Potassium (K) is a primary nutrient and used by plants in large amounts. We generally think that K does not move in the soil because K+ is a cation with a positive charge and is held on soil particles which have a negative charge. The different charges should hold the K in place and prevent it from moving in the soil profile. However, if a soil has a coarse texture and a low CEC (<10), K has been shown to move somewhat in the soil profile. Recent research from Carl Rosen from the U of Minnesota is an example of how K can move in the 0-24” soil profile on an irrigated loamy sand soil.
The data in the table shows the K soil test levels in the soil profile after the potatoes were harvested. A wide range of K rates were applied pre-plant and incorporated 3-4” deep before potatoes were seeded. The initial K soil test was very low at about 30 ppm. You can see that when the rates of K exceeded 180 lb/a, the K soil test level in the 12-24” soil profile started increasing. This would indicate K was being moved from the topsoil down through the profile when rates exceeded crop need on this type of soil. If you look at the rate of 180 preplant plus 180 at hilling, the 12-24” K level was not affected as much as when the 360 lb/a rate was applied in one preplant application. The K test level in the topsoil increased quickly after the rate exceeded 180 lb/a. Increasing the topsoil K level to the medium range will allow future K rates to be more modest.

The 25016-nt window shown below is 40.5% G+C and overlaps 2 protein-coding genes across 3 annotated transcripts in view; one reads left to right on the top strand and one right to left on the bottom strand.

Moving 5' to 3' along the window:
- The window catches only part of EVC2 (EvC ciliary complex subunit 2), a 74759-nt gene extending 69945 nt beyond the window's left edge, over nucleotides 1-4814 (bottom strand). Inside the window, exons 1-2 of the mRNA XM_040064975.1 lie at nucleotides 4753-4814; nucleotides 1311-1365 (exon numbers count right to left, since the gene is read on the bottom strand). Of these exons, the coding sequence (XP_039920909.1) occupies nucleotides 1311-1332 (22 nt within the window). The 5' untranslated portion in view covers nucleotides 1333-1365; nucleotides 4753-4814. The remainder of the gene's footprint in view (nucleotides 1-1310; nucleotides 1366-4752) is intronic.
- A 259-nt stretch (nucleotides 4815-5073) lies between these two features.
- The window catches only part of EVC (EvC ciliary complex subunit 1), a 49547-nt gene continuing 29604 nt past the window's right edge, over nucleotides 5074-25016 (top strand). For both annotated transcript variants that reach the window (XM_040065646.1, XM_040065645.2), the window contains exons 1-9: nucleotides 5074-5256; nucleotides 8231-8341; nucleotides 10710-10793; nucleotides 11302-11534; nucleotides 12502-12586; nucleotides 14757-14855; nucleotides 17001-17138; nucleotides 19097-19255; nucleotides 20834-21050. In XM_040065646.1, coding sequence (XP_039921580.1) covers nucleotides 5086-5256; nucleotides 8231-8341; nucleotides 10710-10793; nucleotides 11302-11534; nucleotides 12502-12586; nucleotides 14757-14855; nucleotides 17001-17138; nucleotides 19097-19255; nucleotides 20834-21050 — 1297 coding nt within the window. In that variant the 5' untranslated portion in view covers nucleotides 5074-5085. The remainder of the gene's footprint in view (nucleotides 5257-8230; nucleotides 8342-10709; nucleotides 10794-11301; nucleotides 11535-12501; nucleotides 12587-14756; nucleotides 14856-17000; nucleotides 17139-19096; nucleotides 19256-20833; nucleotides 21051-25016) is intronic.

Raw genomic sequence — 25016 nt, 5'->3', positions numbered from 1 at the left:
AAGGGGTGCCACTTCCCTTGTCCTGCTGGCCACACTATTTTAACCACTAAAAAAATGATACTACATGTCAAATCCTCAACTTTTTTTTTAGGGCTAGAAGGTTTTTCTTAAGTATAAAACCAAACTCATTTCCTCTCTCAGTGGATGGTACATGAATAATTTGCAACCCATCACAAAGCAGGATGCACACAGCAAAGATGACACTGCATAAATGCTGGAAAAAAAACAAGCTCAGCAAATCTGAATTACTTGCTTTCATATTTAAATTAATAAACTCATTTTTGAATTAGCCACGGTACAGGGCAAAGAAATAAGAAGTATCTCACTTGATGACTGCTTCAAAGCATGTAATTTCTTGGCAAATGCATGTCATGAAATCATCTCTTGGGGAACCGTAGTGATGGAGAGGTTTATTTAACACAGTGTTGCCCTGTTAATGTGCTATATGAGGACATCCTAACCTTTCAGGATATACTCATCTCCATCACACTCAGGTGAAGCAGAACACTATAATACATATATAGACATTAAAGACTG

In this study, if the soil texture had been heavier (loam, clay loam etc.) and had a higher CEC, we would not expect K to move as much in the soil profile. In 2015, AGVISE did a demonstration project where we applied K rates at 50, 100, 200 and 1000 lb/a K2O at four locations. This year we will test the K level in the soil profile (0-6, 6-12, 12-24) on these sites to document any movement of K in the soil profile. We will report on this project at our seminars next year.